And I might not.
My mom has diabetes, so finding a way to create pumpkin baked goods that actually taste amazing without causing a crazy blood sugar spike has involved some trial and error. At this point, we have a couple keepers: spiced pumpkin cake and mom’s own agave-sweetened pumpkin pie. Both of them use raw agave nectar instead of sugar. I’ll get to the recipe for this pumpkin cake in a moment, but I figure some of you might like some background on agave nectar first.9 comments
I have pumpkin bars in the oven and the magical apple butter recipe has been received, so expect posts on those in the next few days, as promised. In the meantime, however, content yourselves with a post on Just One more Thing I Have Figured Out in the Process of Getting Less Ignorant About a Whole Lotta Things.
My friend 9to5 Poet at Everything Feeds Process recently asked her Twitter followers to complete this sentence:
I am too _________ to be perfect.
Although I didn’t respond, the one word that has jumped up as the one to fit that sentence is “self-aware.” To some extent, I mean that in the sense of how I overanalyze what I do, but in another sense, it’s just the fact that I know better than to use the word “perfect” as an objective descriptor for anything or anyone, particularly myself. Fortunately, life is pretty good at keeping the size of my head under control with daily reminders in the form of “whoops!” moments. Sometimes those happen on a large scale. More often, fortunately, they happen on a small scale.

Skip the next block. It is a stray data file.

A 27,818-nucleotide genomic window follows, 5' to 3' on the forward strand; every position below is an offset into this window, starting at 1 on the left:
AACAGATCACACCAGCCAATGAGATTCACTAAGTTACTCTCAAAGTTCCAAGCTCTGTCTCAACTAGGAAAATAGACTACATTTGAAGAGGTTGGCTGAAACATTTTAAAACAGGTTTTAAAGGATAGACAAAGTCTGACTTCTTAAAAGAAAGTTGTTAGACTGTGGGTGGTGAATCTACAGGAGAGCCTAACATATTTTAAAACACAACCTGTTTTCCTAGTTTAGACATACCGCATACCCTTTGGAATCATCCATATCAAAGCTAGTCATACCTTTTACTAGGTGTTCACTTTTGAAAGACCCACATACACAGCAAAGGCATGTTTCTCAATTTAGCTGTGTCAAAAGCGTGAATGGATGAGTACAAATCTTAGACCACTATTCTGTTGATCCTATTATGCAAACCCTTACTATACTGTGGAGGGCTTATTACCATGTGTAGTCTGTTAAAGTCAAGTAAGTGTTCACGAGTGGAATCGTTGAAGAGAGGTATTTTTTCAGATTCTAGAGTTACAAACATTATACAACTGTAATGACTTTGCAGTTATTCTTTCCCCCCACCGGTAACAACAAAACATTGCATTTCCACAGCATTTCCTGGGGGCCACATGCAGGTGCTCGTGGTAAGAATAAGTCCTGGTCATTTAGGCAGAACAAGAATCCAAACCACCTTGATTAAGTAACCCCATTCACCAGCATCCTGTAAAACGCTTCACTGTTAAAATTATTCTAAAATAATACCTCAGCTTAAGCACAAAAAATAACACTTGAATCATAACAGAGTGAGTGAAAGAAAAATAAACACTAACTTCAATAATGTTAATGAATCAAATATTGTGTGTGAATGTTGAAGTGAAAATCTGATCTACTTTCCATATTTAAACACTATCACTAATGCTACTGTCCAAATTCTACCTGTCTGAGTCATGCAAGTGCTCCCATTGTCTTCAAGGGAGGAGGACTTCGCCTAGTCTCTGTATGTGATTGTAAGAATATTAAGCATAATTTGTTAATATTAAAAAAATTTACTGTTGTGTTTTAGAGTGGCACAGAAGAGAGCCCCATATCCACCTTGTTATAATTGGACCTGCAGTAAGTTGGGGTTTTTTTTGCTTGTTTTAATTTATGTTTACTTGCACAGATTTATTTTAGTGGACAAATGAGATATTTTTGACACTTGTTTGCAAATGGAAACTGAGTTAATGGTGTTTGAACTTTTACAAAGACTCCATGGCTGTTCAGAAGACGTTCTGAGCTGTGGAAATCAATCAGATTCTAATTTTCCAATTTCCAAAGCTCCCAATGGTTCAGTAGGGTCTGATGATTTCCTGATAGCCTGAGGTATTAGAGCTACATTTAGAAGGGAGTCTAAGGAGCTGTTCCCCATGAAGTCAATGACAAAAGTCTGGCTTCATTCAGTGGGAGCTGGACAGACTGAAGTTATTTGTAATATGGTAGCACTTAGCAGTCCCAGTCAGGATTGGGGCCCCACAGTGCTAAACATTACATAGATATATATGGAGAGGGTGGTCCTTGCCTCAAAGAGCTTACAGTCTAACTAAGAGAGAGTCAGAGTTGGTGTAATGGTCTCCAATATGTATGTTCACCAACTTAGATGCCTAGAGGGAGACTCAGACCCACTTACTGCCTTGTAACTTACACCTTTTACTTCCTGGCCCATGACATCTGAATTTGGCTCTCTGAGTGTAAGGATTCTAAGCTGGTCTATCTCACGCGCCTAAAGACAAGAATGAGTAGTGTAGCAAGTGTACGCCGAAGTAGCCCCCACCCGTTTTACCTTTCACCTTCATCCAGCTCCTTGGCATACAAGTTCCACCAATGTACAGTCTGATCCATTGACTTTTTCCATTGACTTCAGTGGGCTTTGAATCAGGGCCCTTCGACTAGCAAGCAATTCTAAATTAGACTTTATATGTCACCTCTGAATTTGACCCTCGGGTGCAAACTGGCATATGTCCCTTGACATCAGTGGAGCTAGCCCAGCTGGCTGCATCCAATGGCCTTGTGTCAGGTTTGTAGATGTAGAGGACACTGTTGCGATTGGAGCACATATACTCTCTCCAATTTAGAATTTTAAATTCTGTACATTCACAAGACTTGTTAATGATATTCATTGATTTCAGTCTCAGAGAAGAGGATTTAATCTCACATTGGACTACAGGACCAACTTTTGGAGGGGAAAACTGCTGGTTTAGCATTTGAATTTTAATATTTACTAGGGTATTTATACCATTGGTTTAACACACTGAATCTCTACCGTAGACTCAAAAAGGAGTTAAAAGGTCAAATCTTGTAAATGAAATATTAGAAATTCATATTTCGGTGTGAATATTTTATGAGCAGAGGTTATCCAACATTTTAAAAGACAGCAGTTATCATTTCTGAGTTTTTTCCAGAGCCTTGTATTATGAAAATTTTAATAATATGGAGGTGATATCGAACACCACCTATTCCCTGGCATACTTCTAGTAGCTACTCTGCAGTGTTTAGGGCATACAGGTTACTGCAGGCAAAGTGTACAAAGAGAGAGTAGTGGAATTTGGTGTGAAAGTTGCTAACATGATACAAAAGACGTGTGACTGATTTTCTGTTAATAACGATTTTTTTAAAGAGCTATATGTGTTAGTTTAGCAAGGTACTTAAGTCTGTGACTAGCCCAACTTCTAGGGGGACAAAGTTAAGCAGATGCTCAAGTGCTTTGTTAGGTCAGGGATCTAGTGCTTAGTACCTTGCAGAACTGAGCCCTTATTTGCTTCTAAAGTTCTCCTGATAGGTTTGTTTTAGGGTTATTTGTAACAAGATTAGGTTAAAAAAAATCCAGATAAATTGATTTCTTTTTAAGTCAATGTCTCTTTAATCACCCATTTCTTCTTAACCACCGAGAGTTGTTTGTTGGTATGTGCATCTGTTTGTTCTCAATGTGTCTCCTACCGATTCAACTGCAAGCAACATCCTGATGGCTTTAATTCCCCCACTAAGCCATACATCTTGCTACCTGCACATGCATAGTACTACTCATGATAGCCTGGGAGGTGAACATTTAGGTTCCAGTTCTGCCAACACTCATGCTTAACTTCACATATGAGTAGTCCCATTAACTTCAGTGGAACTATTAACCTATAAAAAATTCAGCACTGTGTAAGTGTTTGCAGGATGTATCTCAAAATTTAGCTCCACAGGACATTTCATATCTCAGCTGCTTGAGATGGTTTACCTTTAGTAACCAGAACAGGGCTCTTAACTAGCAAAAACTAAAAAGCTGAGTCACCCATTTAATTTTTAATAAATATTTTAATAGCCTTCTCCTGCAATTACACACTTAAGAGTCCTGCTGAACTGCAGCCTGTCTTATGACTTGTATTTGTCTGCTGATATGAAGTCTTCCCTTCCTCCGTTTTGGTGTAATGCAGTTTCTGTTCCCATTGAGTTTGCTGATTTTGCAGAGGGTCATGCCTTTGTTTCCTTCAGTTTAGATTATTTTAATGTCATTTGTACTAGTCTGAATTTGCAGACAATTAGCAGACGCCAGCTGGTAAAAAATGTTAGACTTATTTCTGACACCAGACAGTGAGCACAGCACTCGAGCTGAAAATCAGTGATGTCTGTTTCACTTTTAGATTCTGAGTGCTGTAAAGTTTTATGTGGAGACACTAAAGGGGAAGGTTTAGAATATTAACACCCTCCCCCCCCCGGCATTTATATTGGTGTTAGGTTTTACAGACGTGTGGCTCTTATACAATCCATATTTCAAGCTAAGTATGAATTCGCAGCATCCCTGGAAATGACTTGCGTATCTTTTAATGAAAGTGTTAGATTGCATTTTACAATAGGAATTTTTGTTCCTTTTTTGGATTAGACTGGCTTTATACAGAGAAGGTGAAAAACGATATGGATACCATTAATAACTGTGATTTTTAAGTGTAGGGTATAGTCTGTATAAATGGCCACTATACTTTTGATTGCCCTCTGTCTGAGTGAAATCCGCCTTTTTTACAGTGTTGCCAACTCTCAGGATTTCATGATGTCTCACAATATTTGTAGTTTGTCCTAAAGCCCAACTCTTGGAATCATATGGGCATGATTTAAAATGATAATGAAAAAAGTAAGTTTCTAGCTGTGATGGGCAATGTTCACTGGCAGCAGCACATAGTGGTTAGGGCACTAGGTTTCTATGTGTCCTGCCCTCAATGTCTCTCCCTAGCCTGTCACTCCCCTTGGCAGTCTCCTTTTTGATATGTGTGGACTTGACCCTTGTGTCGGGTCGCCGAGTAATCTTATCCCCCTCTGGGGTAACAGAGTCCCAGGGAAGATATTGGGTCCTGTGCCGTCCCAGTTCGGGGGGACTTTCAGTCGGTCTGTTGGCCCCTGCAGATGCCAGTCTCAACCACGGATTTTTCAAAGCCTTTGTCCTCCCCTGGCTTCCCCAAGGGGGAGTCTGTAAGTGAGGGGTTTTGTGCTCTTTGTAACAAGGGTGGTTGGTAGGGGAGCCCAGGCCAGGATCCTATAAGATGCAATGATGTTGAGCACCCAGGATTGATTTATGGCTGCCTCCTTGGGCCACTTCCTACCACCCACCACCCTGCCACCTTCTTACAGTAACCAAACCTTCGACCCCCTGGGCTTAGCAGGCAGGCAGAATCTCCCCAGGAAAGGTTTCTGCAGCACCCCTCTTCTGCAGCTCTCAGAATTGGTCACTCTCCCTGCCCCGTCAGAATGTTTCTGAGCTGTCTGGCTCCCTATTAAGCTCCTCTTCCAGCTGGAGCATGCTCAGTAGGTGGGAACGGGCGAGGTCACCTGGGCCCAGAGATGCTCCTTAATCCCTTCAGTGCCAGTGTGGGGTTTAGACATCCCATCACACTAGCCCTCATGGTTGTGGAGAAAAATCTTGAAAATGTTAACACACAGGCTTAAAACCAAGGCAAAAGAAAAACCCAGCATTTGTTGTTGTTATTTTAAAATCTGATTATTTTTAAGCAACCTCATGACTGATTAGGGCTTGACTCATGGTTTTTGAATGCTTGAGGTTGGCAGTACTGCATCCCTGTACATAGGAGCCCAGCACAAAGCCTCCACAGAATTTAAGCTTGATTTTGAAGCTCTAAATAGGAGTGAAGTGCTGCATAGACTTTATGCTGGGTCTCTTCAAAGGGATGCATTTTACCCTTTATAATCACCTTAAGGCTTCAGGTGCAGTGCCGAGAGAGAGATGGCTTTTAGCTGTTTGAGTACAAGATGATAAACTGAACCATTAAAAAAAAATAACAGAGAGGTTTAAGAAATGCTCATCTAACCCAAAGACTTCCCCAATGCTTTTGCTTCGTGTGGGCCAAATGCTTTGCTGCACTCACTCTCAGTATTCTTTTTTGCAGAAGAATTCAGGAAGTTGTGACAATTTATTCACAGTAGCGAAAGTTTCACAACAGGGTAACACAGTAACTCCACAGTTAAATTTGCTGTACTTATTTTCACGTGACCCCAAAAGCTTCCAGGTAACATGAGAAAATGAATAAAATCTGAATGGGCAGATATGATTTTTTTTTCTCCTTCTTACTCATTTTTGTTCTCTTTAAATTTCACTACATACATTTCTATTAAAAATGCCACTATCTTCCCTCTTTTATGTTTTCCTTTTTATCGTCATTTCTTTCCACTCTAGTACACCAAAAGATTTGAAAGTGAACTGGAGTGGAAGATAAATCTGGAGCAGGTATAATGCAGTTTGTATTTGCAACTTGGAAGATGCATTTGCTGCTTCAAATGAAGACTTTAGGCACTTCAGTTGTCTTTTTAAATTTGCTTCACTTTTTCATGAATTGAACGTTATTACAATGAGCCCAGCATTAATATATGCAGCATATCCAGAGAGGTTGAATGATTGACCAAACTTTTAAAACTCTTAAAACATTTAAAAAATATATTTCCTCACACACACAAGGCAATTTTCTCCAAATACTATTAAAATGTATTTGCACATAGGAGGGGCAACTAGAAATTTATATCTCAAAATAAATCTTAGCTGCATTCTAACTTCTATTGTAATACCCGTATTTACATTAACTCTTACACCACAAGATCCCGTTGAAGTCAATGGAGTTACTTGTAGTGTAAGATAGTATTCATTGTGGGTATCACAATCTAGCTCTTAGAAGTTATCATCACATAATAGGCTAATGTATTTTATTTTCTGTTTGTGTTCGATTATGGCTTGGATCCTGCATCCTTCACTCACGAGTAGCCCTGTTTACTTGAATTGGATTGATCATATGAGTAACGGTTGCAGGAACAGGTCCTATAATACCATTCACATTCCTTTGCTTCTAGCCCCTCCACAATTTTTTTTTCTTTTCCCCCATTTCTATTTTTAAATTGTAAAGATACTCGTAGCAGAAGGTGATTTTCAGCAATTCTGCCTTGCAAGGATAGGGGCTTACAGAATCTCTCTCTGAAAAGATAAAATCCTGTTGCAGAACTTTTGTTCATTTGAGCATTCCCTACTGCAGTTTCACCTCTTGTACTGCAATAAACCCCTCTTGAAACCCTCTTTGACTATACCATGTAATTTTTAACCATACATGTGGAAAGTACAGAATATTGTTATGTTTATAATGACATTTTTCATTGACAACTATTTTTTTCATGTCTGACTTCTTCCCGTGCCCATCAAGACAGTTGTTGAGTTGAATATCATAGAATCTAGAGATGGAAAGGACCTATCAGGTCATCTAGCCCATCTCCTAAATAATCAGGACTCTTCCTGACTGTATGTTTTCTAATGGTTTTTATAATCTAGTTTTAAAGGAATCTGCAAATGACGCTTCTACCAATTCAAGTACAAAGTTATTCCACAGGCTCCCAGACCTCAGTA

For example: I made carrot cupcakes this week. I had been wanting to make these particular carrot cupcakes for quite some time, as I got the recipe from the Willy St. Co-op, whose carrot cupcakes are second only to heroin in their addictive properties. I got the recipe legitimately, by contacting customer service and having a little confessional about my carrot cupcake habit. The very gracious Liz Hawley absolved me of my guilt and hooked me up with the recipe for the full sheet cake version, which I had to hack down to a normal batch of cupcakes. Once that was done, I got busy and started baking on Tuesday.2 comments
This is me. And this is one of the many, many pounds of apples currently heaped up in the pantry enjoying each others’ company. More on that in a moment. First, an apology.
I cringed when I saw that my last post was on Christmas goodies. Oh, fearless cooks and dedicated eaters, I am sorry I left you. As sometimes happens, Life got incredibly busy and blogging took a back seat. A really, really back seat. Like, back a few state lines. Maybe somewhere on the other side of the Continental Divide. The other side of the Prime Meridian?
With recent changes, I have more flexibility with and control of my time, and I am looking forward to getting back to talking about food. After all, I do so enjoy a delicious conversation about food and food issues. Simply put, the Simple Spoonful is back in business. So, without further ado…9 comments